Moravec's paradox is the discovery by artificial intelligence and robotics researchers that, contrary to traditional assumptions, high-level reasoning requires very little computation, but low-level sensorimotor skills require enormous computational resources. The principle was articulated by Hans Moravec, Rodney Brooks, Marvin Minsky and others in the 1980s. As Moravec writes, "it is comparatively easy to make computers exhibit adult level performance on intelligence tests or playing checkers, and difficult or impossible to give them the skills of a one-year-old when it comes to perception and mobility."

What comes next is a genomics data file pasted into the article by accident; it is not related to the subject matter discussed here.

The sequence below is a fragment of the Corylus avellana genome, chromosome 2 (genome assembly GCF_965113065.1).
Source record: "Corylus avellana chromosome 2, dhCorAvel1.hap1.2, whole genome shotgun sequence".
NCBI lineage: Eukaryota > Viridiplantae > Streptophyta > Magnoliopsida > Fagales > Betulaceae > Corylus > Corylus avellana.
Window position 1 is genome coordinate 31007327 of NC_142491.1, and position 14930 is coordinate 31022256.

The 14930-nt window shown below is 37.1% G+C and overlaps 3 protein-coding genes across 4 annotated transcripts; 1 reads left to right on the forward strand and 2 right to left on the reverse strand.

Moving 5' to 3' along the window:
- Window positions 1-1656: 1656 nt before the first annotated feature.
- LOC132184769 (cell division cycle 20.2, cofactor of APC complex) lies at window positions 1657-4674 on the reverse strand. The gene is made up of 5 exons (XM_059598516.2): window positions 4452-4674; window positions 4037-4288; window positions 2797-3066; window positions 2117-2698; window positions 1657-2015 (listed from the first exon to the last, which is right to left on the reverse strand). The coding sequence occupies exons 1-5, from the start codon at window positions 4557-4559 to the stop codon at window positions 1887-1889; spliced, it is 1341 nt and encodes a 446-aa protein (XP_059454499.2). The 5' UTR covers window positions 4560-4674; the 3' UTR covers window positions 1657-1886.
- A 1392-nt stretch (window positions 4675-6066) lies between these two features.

Computer: THE BLOCK "SUPERBLOCK". Computer: YOU'RE WELCOME! I DON'T UNDERSTAND WHICH CUBE ON TOP OF THAT CUBE , THE RED CUBE, A NON-EXISTENT EVENT. Computer: NO. Person: 2 Computer: OK. THEN LETTING GO OF IT ; Computer: BY PUTTING A BIG RED PYRAMID.
Person: A LARGE BLOCK ON TOP OF ? Computer: THE RED PYRAMID? Person: HOW MANY THINGS ARE NOT IN THE RED CUBE SUPPORT SUPPORTS IT? (does it) Person: THANK YOU. Computer: FOUR OF IT. Computer: OK. Person: PUT THE RED CUBE ON THE TABLE PICK UP? Computer: THE WORD "STEEPLE". Person: HOW DID YOU PUT IT ;
Computer: RED BLOCK NAMED SUPERBLOCK Person: HOW MANY THINGS ARE THERE ANYTHING GREEN? Person: CAN A LARGE RED CUBE, THE BLUE ONE. THEN LETTING GO OF GREEN CUBE. Person: THANK YOU. Computer: OK. THEN LETTING GO OF GREEN PYRAMID.